Now, let's imagine I am a Muslim business owner with a similarly sized company. My interpretation of the Quran allows me to hire women though I don't feel that they should be paid like the men in my company. Last night, I was doing my nightly reading when I stumbled upon:

Sura 4:11

A male gets a double share of the inheritance over that of a female.

Apparently federal law stands in my way in running my business according to my interpretation of this rule. The Equal Pay Act makes it illegal for me to pay men and women different wages for the same work. I want to pay my men $80,000 per year in accordance with the Quran, while paying my women $40,000. But federal law, in all of its oppressive glory, makes this illegal.

What do we make of my friend who is a devout Mormon? He owns a large business where he employs a number of women in lower-level roles. What happens when one day a female worker approaches him about a promotion that she has clearly earned? He bypasses her, citing:

2 Nephi 13:12

When women are allowed to rule, everything goes to hell in a hand basket.

Shouldn't my friend have the ability to discriminate against women in this way? After all, the Book of Mormon provides very clear guidance on what happens when women are in charge. Wouldn't requiring him not to discriminate against women violate his personal religious freedom?

It's not difficult to come up with other possible scenarios where a religious business owner might try to have his business avoid a law on the basis of his own personal religious inclinations. What should we do when a soon-to-be-identified business owner claims that his particular monotheism says that his business does not have to pay taxes?

If we are to accept David Green's argument, and we apply the American truism that the government cannot dictate laws respecting the establishment of religion, then what follows is a system where the federal government has no ability whatsoever to regulate the business market. Any business owner with a religious feeling could declare his business exempt from the law. Major civil rights reforms would be rolled back. Instability would follow. You can bet that business owners who had never previously thought about religion would find their faith in a hurry, choosing whichever version provided the most law-avoidance benefits. What is the government to do then? Should it start parsing religions to determine which Stone Age story is better than another? Or should it require business people to take some religious polygraph to determine the legitimacy of their religious claims? These questions don't need answers because they're designed to highlight the sheer lunacy of David Green's proposition.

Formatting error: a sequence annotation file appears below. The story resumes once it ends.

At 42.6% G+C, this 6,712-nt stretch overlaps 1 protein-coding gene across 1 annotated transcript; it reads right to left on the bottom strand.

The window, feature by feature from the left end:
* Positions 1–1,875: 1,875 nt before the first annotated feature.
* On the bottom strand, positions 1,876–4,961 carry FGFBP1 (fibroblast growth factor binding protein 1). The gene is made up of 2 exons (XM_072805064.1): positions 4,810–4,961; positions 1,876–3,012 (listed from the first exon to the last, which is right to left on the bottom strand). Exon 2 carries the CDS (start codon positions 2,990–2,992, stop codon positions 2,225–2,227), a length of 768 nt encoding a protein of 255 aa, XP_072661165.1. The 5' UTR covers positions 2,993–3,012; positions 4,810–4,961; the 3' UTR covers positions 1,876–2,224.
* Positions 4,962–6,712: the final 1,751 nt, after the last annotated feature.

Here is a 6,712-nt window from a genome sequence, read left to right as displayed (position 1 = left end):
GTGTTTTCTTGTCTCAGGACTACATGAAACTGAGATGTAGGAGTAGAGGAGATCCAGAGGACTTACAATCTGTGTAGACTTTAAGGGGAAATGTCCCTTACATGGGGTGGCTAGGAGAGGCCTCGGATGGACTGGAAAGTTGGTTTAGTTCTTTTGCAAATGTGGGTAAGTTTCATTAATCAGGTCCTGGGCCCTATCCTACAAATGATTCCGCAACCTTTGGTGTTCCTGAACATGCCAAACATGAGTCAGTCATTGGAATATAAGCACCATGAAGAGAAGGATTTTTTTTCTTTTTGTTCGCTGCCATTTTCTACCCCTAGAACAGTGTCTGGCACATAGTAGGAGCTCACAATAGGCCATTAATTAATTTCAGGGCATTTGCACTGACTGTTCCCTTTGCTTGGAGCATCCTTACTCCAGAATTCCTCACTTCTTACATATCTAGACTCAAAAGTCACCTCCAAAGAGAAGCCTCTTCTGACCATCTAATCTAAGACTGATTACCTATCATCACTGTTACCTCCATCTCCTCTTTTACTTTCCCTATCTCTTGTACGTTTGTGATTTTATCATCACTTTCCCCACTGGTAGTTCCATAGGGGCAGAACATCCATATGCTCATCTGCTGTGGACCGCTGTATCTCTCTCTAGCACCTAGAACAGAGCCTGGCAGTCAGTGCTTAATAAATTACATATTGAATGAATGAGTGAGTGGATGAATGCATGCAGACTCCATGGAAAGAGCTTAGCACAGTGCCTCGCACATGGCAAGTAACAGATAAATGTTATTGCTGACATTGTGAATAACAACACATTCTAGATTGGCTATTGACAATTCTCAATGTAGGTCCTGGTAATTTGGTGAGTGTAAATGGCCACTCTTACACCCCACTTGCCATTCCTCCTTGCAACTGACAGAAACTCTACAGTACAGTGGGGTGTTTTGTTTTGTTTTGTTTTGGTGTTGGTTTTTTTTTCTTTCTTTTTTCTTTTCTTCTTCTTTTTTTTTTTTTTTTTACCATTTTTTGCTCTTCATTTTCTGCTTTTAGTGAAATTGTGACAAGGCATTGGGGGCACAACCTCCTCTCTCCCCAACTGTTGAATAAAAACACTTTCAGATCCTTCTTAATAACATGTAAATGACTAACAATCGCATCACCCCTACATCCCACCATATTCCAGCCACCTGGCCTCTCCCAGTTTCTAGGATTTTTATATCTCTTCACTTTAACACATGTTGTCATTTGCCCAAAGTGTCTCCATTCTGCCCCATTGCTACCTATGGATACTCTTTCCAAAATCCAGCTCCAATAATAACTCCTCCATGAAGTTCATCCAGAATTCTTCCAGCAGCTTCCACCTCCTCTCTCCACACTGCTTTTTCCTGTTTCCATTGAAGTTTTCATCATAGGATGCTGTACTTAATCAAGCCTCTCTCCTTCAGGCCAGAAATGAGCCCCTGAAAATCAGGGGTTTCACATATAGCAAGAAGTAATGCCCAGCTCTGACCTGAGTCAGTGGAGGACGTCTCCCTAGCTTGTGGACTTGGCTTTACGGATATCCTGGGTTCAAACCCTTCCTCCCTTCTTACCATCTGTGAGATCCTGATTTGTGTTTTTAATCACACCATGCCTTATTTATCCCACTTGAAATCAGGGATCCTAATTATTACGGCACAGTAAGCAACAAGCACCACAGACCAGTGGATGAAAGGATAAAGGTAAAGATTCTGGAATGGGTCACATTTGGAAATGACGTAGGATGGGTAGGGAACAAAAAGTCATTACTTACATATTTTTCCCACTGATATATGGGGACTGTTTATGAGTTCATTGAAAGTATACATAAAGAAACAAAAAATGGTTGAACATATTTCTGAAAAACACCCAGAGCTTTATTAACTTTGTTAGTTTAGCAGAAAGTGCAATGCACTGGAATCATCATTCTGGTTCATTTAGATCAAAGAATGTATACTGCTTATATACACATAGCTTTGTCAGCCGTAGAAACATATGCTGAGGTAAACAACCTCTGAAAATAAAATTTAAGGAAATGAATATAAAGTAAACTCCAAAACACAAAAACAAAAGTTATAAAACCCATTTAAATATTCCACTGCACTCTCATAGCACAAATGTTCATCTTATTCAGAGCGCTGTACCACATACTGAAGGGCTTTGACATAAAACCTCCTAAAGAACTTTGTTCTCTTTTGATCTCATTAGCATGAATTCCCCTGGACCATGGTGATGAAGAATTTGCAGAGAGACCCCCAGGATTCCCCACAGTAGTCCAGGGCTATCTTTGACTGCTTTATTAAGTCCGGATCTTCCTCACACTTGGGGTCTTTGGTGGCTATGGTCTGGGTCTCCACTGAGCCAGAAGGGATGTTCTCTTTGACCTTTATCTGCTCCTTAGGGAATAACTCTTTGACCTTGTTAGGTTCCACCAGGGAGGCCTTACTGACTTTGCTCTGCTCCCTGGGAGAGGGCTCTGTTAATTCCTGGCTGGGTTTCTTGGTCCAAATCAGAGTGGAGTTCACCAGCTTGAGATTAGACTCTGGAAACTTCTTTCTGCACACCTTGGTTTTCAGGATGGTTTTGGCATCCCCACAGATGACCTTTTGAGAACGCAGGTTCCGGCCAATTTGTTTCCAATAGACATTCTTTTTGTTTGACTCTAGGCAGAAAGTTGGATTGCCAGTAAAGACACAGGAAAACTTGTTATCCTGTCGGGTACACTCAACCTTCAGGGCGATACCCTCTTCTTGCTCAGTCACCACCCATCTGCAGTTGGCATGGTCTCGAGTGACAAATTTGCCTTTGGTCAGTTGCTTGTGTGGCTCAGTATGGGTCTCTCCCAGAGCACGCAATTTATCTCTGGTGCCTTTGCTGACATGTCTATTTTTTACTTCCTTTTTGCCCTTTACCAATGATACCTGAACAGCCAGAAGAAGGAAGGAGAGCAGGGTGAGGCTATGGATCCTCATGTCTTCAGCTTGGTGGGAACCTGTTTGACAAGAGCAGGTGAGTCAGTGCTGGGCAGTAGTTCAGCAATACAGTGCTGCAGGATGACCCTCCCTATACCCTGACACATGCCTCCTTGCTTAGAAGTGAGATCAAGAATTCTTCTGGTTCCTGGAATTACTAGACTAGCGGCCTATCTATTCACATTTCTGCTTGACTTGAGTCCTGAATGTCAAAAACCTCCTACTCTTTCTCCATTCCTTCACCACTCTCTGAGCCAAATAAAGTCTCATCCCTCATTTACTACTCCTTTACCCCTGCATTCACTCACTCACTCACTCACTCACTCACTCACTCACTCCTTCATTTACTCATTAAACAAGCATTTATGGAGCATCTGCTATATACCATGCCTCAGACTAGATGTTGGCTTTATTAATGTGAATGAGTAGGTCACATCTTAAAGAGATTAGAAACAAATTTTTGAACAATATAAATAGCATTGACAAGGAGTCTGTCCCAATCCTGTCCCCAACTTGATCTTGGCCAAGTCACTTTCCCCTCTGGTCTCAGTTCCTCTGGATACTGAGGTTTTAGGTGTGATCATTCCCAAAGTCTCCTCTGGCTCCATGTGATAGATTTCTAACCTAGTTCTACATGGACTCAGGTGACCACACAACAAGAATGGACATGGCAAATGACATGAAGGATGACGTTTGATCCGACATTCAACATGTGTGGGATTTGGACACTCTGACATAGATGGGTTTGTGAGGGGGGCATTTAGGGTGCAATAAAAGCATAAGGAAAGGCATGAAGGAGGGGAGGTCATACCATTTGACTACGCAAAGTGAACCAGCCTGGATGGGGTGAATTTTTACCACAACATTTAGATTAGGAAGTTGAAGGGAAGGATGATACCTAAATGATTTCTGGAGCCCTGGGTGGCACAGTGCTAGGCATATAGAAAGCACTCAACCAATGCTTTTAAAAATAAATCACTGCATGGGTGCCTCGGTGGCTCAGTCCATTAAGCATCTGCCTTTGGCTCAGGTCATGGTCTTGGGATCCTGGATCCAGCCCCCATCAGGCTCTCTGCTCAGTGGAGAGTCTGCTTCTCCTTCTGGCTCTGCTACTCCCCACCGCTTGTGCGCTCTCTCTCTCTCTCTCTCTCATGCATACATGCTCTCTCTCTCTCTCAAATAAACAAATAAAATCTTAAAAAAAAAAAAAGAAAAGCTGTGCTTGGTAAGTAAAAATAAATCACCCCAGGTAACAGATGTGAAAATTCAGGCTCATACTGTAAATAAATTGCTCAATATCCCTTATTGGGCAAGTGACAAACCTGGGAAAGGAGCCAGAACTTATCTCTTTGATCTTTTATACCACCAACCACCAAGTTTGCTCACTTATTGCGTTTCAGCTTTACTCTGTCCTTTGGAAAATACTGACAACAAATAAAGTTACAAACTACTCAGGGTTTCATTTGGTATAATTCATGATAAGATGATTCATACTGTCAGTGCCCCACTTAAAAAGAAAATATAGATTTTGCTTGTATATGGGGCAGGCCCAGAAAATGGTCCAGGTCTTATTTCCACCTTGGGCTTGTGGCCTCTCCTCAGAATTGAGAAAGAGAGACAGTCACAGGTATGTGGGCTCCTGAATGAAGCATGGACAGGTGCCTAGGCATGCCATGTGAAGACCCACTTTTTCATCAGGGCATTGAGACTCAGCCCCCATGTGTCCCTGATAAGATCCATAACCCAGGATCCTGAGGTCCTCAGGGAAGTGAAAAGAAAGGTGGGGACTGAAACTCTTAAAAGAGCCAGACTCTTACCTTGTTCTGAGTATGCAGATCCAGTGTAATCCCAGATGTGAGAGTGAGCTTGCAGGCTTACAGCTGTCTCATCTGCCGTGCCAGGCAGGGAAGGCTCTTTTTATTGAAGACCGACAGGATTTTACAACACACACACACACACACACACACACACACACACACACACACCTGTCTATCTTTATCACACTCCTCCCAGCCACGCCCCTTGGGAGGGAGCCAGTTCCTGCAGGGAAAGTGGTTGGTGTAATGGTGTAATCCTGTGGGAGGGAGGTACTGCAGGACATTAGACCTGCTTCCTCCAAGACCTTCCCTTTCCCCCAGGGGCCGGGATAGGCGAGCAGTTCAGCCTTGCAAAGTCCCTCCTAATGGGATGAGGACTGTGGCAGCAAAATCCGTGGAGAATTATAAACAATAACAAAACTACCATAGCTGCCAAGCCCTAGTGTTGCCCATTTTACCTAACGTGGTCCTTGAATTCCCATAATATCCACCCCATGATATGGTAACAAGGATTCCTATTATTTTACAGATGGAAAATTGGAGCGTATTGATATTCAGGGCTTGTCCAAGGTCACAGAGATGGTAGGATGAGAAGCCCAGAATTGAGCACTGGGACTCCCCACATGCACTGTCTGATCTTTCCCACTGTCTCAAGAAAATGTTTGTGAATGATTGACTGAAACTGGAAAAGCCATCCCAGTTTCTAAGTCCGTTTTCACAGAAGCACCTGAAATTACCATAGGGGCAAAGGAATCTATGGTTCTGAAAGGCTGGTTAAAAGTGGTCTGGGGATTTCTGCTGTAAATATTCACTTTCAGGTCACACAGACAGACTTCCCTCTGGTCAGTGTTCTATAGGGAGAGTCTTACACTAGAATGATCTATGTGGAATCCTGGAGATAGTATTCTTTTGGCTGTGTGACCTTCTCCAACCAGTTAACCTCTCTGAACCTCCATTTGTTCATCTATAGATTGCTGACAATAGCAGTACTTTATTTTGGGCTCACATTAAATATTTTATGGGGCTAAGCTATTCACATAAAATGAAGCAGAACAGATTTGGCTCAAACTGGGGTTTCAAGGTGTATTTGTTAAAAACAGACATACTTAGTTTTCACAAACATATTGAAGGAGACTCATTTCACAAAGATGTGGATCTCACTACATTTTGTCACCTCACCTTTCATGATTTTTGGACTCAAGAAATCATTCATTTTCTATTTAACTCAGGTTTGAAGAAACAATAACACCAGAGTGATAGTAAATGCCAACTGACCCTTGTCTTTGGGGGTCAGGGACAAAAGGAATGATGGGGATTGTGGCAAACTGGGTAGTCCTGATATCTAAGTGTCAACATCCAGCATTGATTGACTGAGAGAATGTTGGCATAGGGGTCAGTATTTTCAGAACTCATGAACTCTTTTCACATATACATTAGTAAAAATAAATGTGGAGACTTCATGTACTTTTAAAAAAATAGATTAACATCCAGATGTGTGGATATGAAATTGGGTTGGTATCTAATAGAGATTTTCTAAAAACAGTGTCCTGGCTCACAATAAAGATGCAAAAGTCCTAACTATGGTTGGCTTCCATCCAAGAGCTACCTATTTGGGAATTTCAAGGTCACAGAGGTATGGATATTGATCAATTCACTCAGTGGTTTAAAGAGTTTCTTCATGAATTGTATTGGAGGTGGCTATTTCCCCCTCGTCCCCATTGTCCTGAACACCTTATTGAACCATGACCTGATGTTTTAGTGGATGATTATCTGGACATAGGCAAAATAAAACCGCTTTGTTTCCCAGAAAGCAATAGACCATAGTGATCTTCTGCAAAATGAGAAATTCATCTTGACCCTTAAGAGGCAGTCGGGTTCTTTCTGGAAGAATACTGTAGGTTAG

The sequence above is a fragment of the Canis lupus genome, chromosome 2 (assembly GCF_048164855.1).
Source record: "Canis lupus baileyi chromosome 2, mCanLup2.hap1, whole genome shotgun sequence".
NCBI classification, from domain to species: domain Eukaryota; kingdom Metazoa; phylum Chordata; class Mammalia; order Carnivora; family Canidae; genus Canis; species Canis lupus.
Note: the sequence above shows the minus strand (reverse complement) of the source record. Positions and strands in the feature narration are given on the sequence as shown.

The real answer is that David Green thinks his personal version of Christianity is the one true religion, and he sees no problem asking the American government to endorse his view. If you told him that granting his request would open the door to another religious business person refusing to hire women or refusing to pay taxes, Green would probably tell you that you're crazy. After all, the freedom to practice religion doesn't apply to those crazy ideas. That freedom only applies to his ideas, and the court is sure to see right through this absurd line of argumentation.